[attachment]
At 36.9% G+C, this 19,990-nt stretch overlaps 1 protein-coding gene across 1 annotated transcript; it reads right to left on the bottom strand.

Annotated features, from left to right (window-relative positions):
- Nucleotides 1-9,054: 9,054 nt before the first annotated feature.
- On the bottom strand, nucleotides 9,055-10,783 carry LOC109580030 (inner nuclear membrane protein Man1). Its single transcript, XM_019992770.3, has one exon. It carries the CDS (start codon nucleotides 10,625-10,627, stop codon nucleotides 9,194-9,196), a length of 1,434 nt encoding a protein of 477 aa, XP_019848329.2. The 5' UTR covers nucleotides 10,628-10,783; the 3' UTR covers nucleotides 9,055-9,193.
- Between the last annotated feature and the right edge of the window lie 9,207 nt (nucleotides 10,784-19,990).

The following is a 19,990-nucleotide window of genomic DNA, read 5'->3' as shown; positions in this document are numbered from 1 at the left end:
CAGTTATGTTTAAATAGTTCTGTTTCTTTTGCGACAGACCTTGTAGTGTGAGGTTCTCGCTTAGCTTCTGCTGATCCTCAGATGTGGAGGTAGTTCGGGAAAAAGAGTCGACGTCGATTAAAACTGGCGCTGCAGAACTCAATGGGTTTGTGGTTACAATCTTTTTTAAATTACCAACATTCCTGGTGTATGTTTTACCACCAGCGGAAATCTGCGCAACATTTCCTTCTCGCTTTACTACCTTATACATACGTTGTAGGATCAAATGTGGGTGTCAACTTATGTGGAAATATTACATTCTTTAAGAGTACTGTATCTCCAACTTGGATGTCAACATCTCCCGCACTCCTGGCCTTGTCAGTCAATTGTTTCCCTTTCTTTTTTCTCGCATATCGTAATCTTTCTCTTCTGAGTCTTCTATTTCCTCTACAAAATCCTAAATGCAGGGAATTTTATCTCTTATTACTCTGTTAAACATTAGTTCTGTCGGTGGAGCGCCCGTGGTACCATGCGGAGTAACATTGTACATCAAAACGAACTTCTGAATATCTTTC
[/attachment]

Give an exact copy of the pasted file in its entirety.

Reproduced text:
At 36.9% G+C, this 19,990-nt stretch overlaps 1 protein-coding gene across 1 annotated transcript; it reads right to left on the bottom strand.

Annotated features, from left to right (window-relative positions):
- Nucleotides 1-9,054: 9,054 nt before the first annotated feature.
- On the bottom strand, nucleotides 9,055-10,783 carry LOC109580030 (inner nuclear membrane protein Man1). Its single transcript, XM_019992770.3, has one exon. It carries the CDS (start codon nucleotides 10,625-10,627, stop codon nucleotides 9,194-9,196), a length of 1,434 nt encoding a protein of 477 aa, XP_019848329.2. The 5' UTR covers nucleotides 10,628-10,783; the 3' UTR covers nucleotides 9,055-9,193.
- Between the last annotated feature and the right edge of the window lie 9,207 nt (nucleotides 10,784-19,990).

The following is a 19,990-nucleotide window of genomic DNA, read 5'->3' as shown; positions in this document are numbered from 1 at the left end:
CAGTTATGTTTAAATAGTTCTGTTTCTTTTGCGACAGACCTTGTAGTGTGAGGTTCTCGCTTAGCTTCTGCTGATCCTCAGATGTGGAGGTAGTTCGGGAAAAAGAGTCGACGTCGATTAAAACTGGCGCTGCAGAACTCAATGGGTTTGTGGTTACAATCTTTTTTAAATTACCAACATTCCTGGTGTATGTTTTACCACCAGCGGAAATCTGCGCAACATTTCCTTCTCGCTTTACTACCTTATACATACGTTGTAGGATCAAATGTGGGTGTCAACTTATGTGGAAATATTACATTCTTTAAGAGTACTGTATCTCCAACTTGGATGTCAACATCTCCCGCACTCCTGGCCTTGTCAGTCAATTGTTTCCCTTTCTTTTTTCTCGCATATCGTAATCTTTCTCTTCTGAGTCTTCTATTTCCTCTACAAAATCCTAAATGCAGGGAATTTTATCTCTTATTACTCTGTTAAACATTAGTTCTGTCGGTGGAGCGCCCGTGGTACCATGCGGAGTAACATTGTACATCAAAACGAACTTCTGAATATCTTTC